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AWS Encryption SDK for Java

The AWS Encryption SDK enables secure client-side encryption. It uses cryptography best practices to protect your data and protect the encryption keys that protect your data. Each data object is protected with a unique data encryption key, and the data encryption key is protected with a key encryption key called a wrapping key or master key. The encryption method returns a single, portable encrypted message that contains the encrypted data and the encrypted data key, so you don't need to keep track of the data encryption keys for your data. You can use KMS keys in AWS Key Management Service (AWS KMS) as wrapping keys. The AWS Encryption SDK also provides APIs to define and use encryption keys from other key providers.

The AWS Encryption SDK for Java provides methods for encrypting and decrypting strings, byte arrays, and byte streams. For details, see the example code and the Javadoc.

For more details about the design and architecture of the AWS Encryption SDK, see the AWS Encryption SDK Developer Guide.

Security issue notifications

See Support Policy for details on the current support status of all major versions of this library.

Getting Started

Required Prerequisites

To use the AWS Encryption SDK for Java you must have:

  • A Java 8 or newer development environment

    If you do not have one, we recommend Amazon Corretto.

    Note: If you use the Oracle JDK, you must also download and install the Java Cryptography Extension (JCE) Unlimited Strength Jurisdiction Policy Files.

  • Bouncy Castle or Bouncy Castle FIPS

    The AWS Encryption SDK for Java uses Bouncy Castle to serialize and deserialize cryptographic objects. It does not explicitly use Bouncy Castle (or any other JCA Provider) for the underlying cryptography. Instead, it uses the platform default, which you can configure or override as documented in the Java Cryptography Architecture (JCA) Reference Guide.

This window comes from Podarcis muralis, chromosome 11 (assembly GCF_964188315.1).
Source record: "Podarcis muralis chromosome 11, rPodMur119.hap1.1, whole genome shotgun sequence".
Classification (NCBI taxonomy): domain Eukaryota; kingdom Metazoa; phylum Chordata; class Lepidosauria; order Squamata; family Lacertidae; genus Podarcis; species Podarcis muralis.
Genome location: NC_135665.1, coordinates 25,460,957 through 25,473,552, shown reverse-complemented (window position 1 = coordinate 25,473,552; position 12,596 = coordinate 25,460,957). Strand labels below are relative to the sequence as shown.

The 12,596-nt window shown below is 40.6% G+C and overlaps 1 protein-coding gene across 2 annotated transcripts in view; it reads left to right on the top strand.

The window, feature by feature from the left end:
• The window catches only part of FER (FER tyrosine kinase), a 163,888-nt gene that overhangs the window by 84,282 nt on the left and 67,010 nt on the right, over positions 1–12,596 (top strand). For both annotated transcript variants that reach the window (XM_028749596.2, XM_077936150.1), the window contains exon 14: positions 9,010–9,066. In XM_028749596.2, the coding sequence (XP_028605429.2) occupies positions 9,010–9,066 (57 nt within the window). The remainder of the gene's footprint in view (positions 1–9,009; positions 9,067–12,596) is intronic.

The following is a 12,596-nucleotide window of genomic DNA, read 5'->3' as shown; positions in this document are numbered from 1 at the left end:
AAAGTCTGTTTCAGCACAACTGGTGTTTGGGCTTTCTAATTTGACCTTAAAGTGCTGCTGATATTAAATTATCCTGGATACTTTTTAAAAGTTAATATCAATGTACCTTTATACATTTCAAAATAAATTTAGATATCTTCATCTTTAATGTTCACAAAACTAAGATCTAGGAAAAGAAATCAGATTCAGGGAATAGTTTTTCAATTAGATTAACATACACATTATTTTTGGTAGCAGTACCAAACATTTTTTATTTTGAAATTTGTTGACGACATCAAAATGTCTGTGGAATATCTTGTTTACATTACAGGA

If you do not have Bouncy Castle, go to https://bouncycastle.org/latest_releases.html, then download the provider file that corresponds to your JDK. Or, you can pick it up from Maven (groupId: org.bouncycastle, artifactId: bcprov-ext-jdk15on).

    Beginning in version 1.6.1, the AWS Encryption SDK for Java also works with Bouncy Castle FIPS (groupId: org.bouncycastle, artifactId: bc-fips) as an alternative to non-FIPS Bouncy Castle. For help installing and configuring Bouncy Castle FIPS, see BC FIPS documentation, in particular, User Guides and Security Policy.

Optional Prerequisites

AWS Integration

You don't need an Amazon Web Services (AWS) account to use the AWS Encryption SDK, but some example code require an AWS account, an AWS KMS key, and the AWS SDK for Java (either 1.x or 2.x). Note that the KmsAsyncClient is not supported, only the synchronous client.

Amazon Corretto Crypto Provider

Many users find that the Amazon Corretto Crypto Provider (ACCP) significantly improves the performance of the AWS Encryption SDK. For help installing and using ACCP, see the amazon-corretto-crypto-provider repository.

Download the AWS Encryption SDK for Java

You can get the latest release from Maven:

<dependency>
  <groupId>com.amazonaws</groupId>
  <artifactId>aws-encryption-sdk-java</artifactId>
  <version>2.4.0</version>
</dependency>

Get Started

To get started with the AWS Encryption SDK for Java

  1. Instantiate the AWS Encryption SDK.